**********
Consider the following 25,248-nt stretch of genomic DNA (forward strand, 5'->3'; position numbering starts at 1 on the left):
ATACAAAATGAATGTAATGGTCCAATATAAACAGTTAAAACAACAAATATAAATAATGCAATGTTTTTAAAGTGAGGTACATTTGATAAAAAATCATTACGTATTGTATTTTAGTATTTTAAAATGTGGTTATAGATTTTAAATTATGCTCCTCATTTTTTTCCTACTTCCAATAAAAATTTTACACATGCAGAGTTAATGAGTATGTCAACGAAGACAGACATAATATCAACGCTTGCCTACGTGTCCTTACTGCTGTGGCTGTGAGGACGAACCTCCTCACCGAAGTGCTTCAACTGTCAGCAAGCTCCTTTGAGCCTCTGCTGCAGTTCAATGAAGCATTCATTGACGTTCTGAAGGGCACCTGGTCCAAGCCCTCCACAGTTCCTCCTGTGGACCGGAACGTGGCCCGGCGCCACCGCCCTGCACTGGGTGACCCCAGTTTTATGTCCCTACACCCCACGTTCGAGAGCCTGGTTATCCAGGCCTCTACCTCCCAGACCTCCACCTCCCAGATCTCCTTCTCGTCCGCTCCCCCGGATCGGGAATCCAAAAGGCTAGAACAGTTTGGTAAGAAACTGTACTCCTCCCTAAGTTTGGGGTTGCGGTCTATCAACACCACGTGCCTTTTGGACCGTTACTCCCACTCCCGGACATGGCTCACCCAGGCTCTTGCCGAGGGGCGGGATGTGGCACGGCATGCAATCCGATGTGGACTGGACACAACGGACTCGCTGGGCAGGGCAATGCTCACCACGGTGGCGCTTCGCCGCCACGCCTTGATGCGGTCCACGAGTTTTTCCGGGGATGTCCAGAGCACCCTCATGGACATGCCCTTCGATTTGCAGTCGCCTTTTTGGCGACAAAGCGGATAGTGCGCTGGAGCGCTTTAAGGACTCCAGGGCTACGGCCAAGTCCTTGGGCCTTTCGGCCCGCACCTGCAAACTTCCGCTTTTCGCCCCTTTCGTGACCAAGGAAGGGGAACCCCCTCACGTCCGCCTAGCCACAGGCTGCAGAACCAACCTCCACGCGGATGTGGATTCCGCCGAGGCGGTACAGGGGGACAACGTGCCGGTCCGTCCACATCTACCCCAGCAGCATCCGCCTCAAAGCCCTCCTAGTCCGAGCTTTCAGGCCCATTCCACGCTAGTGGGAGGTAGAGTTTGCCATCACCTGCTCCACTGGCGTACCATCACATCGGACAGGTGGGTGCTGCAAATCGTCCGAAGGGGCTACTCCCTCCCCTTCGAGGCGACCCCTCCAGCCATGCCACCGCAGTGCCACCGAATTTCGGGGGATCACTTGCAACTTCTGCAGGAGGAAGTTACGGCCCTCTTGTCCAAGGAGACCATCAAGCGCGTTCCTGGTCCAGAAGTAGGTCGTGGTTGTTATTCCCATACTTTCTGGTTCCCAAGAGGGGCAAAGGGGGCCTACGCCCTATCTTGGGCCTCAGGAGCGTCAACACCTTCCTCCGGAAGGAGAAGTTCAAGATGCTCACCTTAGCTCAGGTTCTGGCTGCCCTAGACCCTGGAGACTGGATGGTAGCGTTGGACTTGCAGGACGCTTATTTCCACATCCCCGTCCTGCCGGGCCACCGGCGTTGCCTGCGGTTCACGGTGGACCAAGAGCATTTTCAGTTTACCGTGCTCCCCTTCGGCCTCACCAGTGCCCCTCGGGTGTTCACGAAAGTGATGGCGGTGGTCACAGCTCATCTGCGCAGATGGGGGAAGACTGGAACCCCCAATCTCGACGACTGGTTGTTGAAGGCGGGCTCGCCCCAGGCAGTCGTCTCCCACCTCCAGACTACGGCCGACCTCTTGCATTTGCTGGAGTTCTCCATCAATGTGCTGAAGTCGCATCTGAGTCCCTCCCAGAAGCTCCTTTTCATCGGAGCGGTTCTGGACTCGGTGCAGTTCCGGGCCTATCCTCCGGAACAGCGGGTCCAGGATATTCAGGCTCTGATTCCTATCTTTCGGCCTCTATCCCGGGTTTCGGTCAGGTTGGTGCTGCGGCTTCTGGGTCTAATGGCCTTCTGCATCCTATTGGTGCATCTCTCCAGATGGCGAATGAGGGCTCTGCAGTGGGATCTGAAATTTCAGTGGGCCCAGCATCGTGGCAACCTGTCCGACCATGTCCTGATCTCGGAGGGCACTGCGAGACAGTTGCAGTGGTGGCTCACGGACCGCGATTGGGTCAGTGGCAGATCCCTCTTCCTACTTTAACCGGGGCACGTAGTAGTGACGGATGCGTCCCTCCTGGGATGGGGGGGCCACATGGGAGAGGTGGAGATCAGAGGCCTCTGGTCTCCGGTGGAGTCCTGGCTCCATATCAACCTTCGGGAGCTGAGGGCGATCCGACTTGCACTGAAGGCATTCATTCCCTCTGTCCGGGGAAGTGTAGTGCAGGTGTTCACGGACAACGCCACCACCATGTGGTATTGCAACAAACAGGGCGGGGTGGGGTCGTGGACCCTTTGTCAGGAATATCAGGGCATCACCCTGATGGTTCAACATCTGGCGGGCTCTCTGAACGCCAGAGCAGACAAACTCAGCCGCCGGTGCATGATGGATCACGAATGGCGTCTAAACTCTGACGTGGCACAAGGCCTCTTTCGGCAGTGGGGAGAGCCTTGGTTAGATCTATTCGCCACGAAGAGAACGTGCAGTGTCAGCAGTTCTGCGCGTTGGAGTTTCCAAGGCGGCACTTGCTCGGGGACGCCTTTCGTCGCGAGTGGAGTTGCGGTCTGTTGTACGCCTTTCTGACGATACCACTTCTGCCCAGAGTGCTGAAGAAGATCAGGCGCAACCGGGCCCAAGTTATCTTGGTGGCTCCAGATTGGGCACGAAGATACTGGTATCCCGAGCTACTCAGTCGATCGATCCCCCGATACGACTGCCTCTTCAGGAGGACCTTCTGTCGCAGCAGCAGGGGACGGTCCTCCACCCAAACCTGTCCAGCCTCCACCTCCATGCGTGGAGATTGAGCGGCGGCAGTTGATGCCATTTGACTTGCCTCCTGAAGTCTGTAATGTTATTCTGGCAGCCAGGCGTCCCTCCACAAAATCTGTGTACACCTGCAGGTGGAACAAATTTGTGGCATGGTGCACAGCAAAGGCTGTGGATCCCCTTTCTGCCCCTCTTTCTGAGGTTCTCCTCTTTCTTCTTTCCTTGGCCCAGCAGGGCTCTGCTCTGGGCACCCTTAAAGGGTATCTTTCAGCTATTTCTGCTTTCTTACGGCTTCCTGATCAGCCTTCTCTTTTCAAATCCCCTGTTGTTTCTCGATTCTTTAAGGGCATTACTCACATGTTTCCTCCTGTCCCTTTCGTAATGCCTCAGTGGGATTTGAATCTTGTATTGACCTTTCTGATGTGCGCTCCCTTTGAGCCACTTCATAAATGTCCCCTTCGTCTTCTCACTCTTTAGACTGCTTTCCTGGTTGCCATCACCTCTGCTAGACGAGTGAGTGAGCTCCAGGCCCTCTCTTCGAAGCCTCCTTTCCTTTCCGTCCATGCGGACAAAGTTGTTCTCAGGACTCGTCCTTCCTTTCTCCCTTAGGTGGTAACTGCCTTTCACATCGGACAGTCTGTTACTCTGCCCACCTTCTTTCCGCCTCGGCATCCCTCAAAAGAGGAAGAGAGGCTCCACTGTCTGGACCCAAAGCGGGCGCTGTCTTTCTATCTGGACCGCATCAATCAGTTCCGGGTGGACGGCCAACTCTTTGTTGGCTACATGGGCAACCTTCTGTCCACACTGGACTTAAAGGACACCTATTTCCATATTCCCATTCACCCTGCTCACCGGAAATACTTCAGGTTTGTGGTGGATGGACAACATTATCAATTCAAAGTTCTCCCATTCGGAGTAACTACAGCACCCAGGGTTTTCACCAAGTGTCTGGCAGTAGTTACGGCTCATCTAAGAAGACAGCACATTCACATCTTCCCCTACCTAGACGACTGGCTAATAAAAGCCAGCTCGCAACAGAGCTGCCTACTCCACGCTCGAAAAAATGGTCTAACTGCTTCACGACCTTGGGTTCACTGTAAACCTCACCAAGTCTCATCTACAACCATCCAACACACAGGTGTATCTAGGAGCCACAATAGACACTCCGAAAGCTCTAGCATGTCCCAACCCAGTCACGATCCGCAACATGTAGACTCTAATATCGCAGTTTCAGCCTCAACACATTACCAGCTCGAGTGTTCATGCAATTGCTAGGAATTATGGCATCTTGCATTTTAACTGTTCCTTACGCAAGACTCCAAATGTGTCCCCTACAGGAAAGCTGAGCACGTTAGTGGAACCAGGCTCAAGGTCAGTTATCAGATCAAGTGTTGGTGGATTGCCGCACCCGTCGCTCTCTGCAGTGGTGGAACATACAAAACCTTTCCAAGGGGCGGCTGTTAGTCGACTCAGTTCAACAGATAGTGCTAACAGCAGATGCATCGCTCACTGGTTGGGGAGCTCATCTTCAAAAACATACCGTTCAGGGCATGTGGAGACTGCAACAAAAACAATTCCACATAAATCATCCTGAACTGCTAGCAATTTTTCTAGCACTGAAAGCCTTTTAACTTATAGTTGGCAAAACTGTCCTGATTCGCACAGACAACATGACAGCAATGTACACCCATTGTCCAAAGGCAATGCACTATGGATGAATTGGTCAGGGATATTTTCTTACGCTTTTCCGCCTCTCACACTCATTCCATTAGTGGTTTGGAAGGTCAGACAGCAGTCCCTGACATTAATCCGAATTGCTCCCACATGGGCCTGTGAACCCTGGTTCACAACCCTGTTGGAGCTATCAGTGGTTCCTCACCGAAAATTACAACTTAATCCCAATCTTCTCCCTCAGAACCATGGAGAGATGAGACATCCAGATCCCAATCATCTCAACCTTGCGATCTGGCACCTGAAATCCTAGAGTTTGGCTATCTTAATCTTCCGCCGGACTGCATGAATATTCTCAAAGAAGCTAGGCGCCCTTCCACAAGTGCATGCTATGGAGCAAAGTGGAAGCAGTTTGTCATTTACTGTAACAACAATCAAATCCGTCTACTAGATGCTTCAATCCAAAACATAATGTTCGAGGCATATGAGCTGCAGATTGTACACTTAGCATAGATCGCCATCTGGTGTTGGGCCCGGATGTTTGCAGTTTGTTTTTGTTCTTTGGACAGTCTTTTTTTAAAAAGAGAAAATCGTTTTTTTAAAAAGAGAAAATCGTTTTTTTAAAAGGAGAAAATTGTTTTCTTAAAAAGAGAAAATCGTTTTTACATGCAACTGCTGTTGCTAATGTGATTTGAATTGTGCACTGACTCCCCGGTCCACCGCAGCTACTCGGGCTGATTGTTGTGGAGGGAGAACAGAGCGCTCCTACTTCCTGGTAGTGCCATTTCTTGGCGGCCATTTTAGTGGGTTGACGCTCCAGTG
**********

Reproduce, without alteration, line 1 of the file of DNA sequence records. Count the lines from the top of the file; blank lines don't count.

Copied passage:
Consider the following 25,248-nt stretch of genomic DNA (forward strand, 5'->3'; position numbering starts at 1 on the left):